Marriott isn’t the only firm with a voracious appetite for customer data. But the Marriott breach underscores how companies fail to price in the risk of poor data security. In the age of GDPR, that could be an expensive failure.
The massive and years-long data breach affecting Marriott Hotels’ Starwood properties isn’t the largest corporate loss of data ever. (That honor goes to Yahoo!) Still, the theft of data on some 500 million individuals who stayed at Starwood properties shares one important characteristic with the likes of Yahoo!, MySpace, Equifax, Target and (ahem!) Adult Friendfinder: data liability.
Like its neighbors on the “biggest breaches” list, Marriott found itself exposed after failing to adequately secure massive troves of data it collected on its guests. Just as important: if failed to account for the material liability that holding onto that data represented to its shareholders. Unlike its neighbors, however, Marriott finds itself operating in the era of the EU’s General Data Protection Regulation (or GDPR). That means it may pay a steep, monetary price for its failings, experts tell the Security Ledger.
On Friday, Marriott disclosed that it has been investigating “a data security incident involving the Starwood guest reservation database.” The investigation was triggered by what Marriott described as an “internal security tool.” Subsequent investigation by security pros revealed that “an unauthorized party had copied and encrypted (guest reservation) information, and took steps towards removing it” from the company’s network. The intruders, Marriott disclosed, may have been on the company’s network for as four years and are believed to have obtained information on 500 million guests who made a reservation at a Starwood property prior to September 10th.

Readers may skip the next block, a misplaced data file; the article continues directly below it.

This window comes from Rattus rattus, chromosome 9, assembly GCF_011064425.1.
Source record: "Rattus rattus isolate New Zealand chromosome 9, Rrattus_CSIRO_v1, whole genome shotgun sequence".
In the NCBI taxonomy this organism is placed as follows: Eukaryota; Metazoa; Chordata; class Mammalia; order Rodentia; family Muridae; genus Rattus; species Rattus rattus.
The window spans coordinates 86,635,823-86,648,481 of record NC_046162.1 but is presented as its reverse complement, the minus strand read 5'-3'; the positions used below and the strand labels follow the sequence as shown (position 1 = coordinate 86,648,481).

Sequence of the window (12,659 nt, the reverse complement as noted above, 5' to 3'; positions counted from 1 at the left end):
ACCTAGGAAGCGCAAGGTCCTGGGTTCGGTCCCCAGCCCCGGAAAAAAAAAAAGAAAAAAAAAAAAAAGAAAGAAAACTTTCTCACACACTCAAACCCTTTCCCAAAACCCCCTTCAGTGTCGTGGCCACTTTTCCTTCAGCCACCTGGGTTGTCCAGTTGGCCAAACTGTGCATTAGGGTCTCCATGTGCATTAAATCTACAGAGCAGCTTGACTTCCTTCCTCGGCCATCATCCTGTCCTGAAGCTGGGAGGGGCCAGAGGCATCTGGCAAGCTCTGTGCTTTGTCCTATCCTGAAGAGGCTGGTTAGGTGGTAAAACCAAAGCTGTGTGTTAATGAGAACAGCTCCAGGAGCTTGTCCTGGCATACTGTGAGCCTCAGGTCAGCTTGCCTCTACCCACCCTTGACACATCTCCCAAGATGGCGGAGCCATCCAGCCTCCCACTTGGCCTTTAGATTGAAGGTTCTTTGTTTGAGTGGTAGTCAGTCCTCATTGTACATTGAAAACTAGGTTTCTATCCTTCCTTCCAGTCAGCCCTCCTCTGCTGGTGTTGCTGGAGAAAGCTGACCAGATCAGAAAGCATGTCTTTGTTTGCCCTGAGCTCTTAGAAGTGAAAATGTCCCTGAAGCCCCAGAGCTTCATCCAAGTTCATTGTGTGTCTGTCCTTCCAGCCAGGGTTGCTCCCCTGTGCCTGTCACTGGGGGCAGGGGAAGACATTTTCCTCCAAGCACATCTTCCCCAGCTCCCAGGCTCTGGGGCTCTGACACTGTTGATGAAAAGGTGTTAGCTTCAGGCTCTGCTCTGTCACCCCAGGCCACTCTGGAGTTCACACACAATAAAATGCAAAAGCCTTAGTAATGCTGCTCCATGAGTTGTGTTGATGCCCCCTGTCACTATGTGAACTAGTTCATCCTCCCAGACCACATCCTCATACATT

For more than 300 million of the victims, the information stolen by the hackers is rich. Marriott said the stolen data includes guests’ names, mailing addresses, phone numbers, email addresses, passport numbers, Starwood Preferred Guest (“SPG”) account information, dates of birth, gender as well as their arrival and departure information, reservation date, and communication preferences. In some cases, encrypted payment card data was also stolen, though it is unclear if that data is also likely to have been exposed.
“We deeply regret this incident happened,” Arne Sorenson, Marriott’s President and Chief Executive Officer said in a statement. “We fell short of what our guests deserve and what we expect of ourselves. We are doing everything we can to support our guests, and using lessons learned to be better moving forward.”
In keeping with other breached firms, Marriott has offered affected customers (or at least some of them) free fraud monitoring services. Marriott, Sorenson, said “is reaffirming our commitment to our guests around the world,” and will be “devoting the resources necessary to phase out Starwood systems and accelerate the ongoing security enhancements to our network.”
But security experts said those assurances amount to sincere promises to close the barn door after the horses have left.
“For almost five years, the intruders were able to explore and exfiltrate information from the network…Think of it this way: Starwood unintentionally became a trojan horse into the Marriott network,” Scott Scheferman, the Senior Director of Global Services at the security firm Cylance said in a statement.